Branding is perhaps one of the most misunderstood terms in the business world. Most people think of it as a logo. And, while that’s certainly part of what makes a brand, it isn’t the only thing.
Branding is the personality and heartbeat of your business. It’s what makes you different (us marketing folks call this your Unique Selling Proposition, or USP) and communicates the benefits you offer. And it’s how your employees, customers, prospects and even competitors perceive your business.
Essentially, branding is the lifeblood of your business that should permeate through all of your marketing efforts — everything from your logo, website and entire experience should have the fingerprints of your brand all over it.
When you think about the most iconic brands in history — Coca-Cola, Apple, Nike
— not only do images come to mind, but words and feelings.
That’s what good branding can do for your business.
The other day, a client asked if a new logo would help him land more business.
The answer is yes and no.
By itself, a logo isn’t going to make your phone ring. However, taking the time to develop and hone your brand will make your marketing efforts stronger and help prospective customers choose you over the competition.
It’s like building a house — you’ve got to start with the foundation first. Sure, you can build a house without it, but it will be awfully shaky. That’s why branding and messaging should be the foundation to your overall marketing efforts.
What happens without strong branding?
When you don’t take the time to do develop branding and messaging, you run into these problems:
- You confuse buyers. Businesses that don’t take the time to understand what makes them different tend to throw a smattering of messages throughout their marketing efforts. This leaves customers and prospects confused about who you are and what you offer. And confusion stymies sales. You have to be clear, bold and consistent so prospects know exactly what they’re getting when they decide to hire you.
- You don’t stand out. Being average or ordinary can kill your marketing efforts. If your logo isn’t memorable, how will people remember you? If you don’t communicate the key benefits of your business, why should someone hire you? Giving people a strong visual cue for your company coupled with messaging that conveys what problem you solve can help you differentiate yourself in the marketplace and encourage them to choose you.
- You communicate the wrong message. Oftentimes, what businesses THINK their logo or messaging says to clients and prospects is very different than how they actually feel about it. Maybe your logo is dated or perhaps the symbols or imagery used doesn’t tie in with your messaging. Or, your key messages don’t resonate with buyers. All of these things can hinder your marketing efforts if you don’t fix this first.
So, how do you know if your branding hits the mark?
Ask your current customers what words and images come to mind when they think of your brand (anonymous surveys are great for this). Ask your employees to talk about what they think makes your company different. Look at the competitive landscape to see how you can differentiate yourself.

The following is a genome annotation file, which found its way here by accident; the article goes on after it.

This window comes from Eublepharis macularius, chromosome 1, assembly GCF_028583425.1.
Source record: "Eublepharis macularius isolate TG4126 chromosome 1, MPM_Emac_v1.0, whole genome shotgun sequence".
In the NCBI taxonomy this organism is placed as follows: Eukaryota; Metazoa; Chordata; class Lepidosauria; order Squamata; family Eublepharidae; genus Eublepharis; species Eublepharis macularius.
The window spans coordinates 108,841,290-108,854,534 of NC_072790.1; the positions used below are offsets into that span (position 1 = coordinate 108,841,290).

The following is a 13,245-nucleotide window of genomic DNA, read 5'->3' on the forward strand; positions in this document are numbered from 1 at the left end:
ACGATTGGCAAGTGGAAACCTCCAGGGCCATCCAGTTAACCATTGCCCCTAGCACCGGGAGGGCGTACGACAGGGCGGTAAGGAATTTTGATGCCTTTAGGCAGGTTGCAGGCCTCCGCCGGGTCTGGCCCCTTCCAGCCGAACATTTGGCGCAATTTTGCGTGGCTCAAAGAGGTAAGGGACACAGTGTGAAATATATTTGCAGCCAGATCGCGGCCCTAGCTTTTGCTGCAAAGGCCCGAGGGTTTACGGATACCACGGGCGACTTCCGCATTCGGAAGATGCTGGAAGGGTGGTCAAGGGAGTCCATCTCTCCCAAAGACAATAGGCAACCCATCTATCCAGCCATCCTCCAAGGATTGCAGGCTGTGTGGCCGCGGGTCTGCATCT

And, here are some additional questions you can ask to help you define your brand.
Taking the time to do this will help you build a stronger, more attractive brand.
What questions do you have about branding? What do you think your brand says about you?
What are your favorite brands?
Image: I couldn’t help but feature my lovely new letterpress business cards thanks to the
fine folks at AMP: Advocate Marketing & Print!
5 replies on “Why Strong Branding Matters to Your Business”
Excellent advice to generate self-reflection among businesses, Laura.
Pop quiz for telling the difference between what YOU think of your brand vs. what OTHERS think of your brand: what pops into your head when I say, “Hilton”?
Glad you liked it!
And, is it weird that the first thing that comes to mind is Hilton Points? I have friends that only stay there because of that!
What pops into YOUR head with Hilton?
You’re setting me up, right? (And here I thought I was setting you up.) What makes the example so choice is “Paris”.
An insurance group held a twitter chat on branding and advertising in 2011, and when I asked this question (“What do you think of when I say Hilton?”) everyone cracked up, because we were all thinking of Paris. Maybe she was more relevant 2 years ago… if she was ever “relevant” ; )
But the point was the same: how YOU think your brand is defined may not stack up with how OTHERS think your brand is defined.
I’ve heard two different analogies I like for discussing brand:
1: The iceberg. The logo and creative direction of collateral is the part that floats above the water. The part people actually see. But the big stuff is underneath – all that other stuff you describe here.
2: A friend in the agency business tells clients it’s like creating a celebrity. If your organization were a celebrity – who would it be, what would be their profile?
Thanks for including my post. 🙂 took me awhile to get here, but i’m here!
I think both of those are great ways to think about it. I think most people “get” the idea of celebrity and creating a persona, so that really helps businesses think about that.
Also, love the iceberg concept! In fact, I used that image in this post: http://flybluekite.com/2010/10/05/building-your-brand-whats-your-message/
Thanks for stopping by, Lisa!